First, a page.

Friday, November 6, 2009
6 November, 2009
Testing the test for election laws
THE litmus test for an election result to be declared null and void will be tested when the Supreme Court delivers a judgment on the last election dispute on November 27. In legal terms, the court can declare an election result null and void if the number of votes to be declared spoilt is enough to add up and give the election contender a majority stake.
In the case between election looser Thulisile Nyakura and the EBC and 41 others, such a test was said to be inapplicable for Swaziland.
Nyakura's (nee Simelane) lawyer, Mangaliso Nkomondze says Swazi courts should not be made to conform to South African courts where the elections are held under a different dispensation.
Nkomondze says his client lost the election for Eluhlangotsini Bucopho unfairly.
He argued that respondents four to 41 were not residents of Eluhlangotsini hence they should not have voted there. Though this is disputed by the EBC and the other lawyers representing the other respondents, Nkomondze says the Judges should consider the disparities in the elections held in Swaziland and those in South Africa. The matter was heard by Judge Ramodibedi, Judge Magid and Judge Ebrahim.
Judge Ramodibedi asked Nkomondze why his client was contesting the results of the elections yet she had lost with a huge margin of over 100 votes.
This was when Nkomondze said the election was not free and fair.
Then the court asked: "If your client had won the elections, would she still make the application because the elections were not free and fair?"
Nkomondze said even if the election was won by his client, she would still be challenged by those who would have lost it. "She is aggrieved about the EBC running the election in an irregular manner," he said.
When asked to elaborate on the test for setting aside an election result Mkomondze said the Swazi electoral laws were too outdated and open to manipulation. "The test has been imported from outside the country. The test cannot be applied here," he said.
Friday, March 27, 2009
Times of Swaziland
27 March 2009
EBC wins, say Judges Agyemang, Maphalala
MBABANE—Parliamentarians can sleep easy knowing that the High Court has dismissed an application brought by the Swaziland Coalition of Concerned Civic Organisations (SCCCO) against the Elections and Boundaries Commission (EBC).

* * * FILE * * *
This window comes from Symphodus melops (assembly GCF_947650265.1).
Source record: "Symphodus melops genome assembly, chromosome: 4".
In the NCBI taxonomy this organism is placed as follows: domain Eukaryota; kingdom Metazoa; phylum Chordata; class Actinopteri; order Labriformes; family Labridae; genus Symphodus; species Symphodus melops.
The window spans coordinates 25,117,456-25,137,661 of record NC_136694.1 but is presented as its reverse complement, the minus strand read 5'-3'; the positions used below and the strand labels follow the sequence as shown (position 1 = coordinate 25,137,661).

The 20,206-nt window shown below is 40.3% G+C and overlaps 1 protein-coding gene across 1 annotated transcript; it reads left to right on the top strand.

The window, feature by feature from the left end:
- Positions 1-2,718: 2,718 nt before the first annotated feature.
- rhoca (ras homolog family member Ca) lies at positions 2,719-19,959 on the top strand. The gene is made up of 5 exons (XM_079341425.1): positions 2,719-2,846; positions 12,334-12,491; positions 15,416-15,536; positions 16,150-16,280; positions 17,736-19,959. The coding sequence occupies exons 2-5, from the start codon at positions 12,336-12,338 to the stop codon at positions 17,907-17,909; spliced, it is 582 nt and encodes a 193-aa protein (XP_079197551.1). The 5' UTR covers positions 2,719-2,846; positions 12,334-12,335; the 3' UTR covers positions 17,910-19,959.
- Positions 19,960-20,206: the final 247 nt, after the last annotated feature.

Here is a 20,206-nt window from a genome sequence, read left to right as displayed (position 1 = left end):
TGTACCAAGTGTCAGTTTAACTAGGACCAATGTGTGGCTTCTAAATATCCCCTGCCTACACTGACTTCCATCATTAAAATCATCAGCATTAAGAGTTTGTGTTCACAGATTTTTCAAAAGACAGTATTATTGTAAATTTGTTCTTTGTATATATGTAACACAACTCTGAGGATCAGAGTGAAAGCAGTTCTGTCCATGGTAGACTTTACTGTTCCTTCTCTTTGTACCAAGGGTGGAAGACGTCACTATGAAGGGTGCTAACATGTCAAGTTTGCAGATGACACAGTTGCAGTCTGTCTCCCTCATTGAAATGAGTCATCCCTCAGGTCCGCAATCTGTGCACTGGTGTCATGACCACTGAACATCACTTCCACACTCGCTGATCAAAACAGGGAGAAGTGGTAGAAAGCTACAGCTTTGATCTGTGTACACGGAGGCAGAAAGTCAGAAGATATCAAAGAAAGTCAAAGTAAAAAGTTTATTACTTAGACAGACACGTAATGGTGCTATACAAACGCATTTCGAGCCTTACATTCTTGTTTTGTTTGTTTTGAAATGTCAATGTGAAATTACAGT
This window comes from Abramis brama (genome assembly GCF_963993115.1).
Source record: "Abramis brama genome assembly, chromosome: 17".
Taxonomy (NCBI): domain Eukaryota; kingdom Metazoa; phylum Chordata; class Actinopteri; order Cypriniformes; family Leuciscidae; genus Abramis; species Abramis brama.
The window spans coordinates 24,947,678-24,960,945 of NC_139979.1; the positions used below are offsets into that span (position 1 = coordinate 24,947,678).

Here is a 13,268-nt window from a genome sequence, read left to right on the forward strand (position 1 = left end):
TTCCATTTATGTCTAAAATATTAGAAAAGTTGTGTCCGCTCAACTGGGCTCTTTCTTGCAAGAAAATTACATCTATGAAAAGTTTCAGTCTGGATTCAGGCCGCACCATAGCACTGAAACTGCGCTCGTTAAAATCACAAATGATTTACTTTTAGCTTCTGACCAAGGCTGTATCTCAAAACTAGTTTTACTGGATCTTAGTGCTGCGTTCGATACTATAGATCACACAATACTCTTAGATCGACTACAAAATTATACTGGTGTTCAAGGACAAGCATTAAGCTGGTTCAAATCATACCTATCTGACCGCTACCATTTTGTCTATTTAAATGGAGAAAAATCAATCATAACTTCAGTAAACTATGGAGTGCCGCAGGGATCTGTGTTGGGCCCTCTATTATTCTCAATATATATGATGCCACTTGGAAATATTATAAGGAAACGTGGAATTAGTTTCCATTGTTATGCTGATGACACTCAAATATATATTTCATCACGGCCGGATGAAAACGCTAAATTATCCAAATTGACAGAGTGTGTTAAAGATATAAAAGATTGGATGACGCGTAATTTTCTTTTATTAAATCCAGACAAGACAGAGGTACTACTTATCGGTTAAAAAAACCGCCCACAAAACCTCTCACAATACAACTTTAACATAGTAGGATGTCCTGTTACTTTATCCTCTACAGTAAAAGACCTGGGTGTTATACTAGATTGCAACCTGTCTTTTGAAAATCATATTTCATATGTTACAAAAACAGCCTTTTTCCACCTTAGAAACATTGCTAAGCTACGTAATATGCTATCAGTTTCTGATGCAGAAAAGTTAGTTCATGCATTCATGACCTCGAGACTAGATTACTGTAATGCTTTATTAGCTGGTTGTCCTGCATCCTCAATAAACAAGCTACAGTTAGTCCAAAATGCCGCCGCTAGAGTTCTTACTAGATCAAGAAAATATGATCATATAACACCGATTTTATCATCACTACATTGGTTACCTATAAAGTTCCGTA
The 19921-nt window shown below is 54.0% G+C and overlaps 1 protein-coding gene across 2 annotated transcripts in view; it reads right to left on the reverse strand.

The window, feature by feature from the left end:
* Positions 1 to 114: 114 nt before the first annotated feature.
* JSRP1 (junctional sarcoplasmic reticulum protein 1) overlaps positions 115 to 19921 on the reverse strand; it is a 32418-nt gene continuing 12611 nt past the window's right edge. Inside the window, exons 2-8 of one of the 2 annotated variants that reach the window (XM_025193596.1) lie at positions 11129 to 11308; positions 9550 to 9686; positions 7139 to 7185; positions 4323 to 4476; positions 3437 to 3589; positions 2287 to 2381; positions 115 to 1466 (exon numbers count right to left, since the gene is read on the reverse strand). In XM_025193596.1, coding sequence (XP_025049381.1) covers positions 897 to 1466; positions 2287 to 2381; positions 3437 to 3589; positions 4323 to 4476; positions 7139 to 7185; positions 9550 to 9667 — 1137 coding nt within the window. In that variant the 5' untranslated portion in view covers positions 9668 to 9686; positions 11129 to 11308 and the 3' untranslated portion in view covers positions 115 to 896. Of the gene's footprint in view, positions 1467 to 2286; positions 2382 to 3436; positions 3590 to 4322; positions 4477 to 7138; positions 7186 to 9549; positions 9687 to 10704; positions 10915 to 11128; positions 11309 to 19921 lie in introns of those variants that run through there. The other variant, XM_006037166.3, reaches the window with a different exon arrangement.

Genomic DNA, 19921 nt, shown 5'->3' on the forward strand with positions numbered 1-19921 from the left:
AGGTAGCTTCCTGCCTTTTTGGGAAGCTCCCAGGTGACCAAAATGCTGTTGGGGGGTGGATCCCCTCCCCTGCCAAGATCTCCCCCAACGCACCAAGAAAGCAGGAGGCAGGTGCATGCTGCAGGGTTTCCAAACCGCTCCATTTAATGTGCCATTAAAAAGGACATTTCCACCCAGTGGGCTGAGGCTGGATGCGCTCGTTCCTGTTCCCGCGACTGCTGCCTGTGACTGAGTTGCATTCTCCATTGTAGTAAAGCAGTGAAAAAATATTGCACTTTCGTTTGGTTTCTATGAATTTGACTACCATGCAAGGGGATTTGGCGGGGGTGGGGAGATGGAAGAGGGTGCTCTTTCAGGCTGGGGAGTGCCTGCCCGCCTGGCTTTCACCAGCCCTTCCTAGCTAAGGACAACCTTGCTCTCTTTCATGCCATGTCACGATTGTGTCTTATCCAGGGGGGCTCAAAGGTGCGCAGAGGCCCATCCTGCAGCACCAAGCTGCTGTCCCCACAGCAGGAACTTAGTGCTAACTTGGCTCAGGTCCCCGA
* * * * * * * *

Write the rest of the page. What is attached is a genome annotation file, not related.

A High Court full bench consisting of Judges Stanley Maphalala, Qinisile Mabuza and Mabel Agyemang yesterday sat to give a final ruling on the urgent application brought by the Coalition to challenge the constitutionality of members of the EBC.
Judge Agyemang found that the points of law raised by the government were valid and must stand. She dismissed the Coalition’s application but ordered that each party pays its own costs.
However, Judge Agyemang found that the Coalition should win with regards to their fifth prayer, where they wanted the court to declare that the EBC and its members had no legal right or power to exclude or preclude persons or groups such as the Coalition from providing voter education to members of the public.
Judge Agyemang said they agreed that the Coalition’s application should be dismissed but said their reasons were not the same as those argued by the Attorney General.
She said because the Coalition was not a legal person, therefore the suit it had brought in its name must fail for lack of capacity.
"It is our view that the present suit cannot be maintained because same has been brought in the name and also on behalf of the Swaziland Coalition of Concerned Civic Organisation Trust, an organisation registered under Trust Deed as a charitable trust and which is thus not a citizen of the Kingdom of Swaziland as envisaged by the provisions of Section 2 (2) of the Constitution. We say this because it is our view that a ‘citizen’ as opposed to a ‘person’ must necessarily be a natural person who can enjoy and exercise civic groups and responsibilities such as exercising his franchise by voting, being entitled to hold a passport, amongst other things," reads Judge Agymang’s judgement in part.
She added that it was unfortunate that members of the Coalition had ceded their rights to challenge the EBC in their personal capacities but chose to use the Coalition, an organisation she said had no locus standi.
Judge Maphalala agreed with Judge Agyemang, leaving only Judge Mabuza to dissent on the merits of the matter. The judge said some of the allegations against the EBC contained in the Coalition’s founding affidavit were not factual. She said some of it were conjecture, while others were mere expressions of opinion.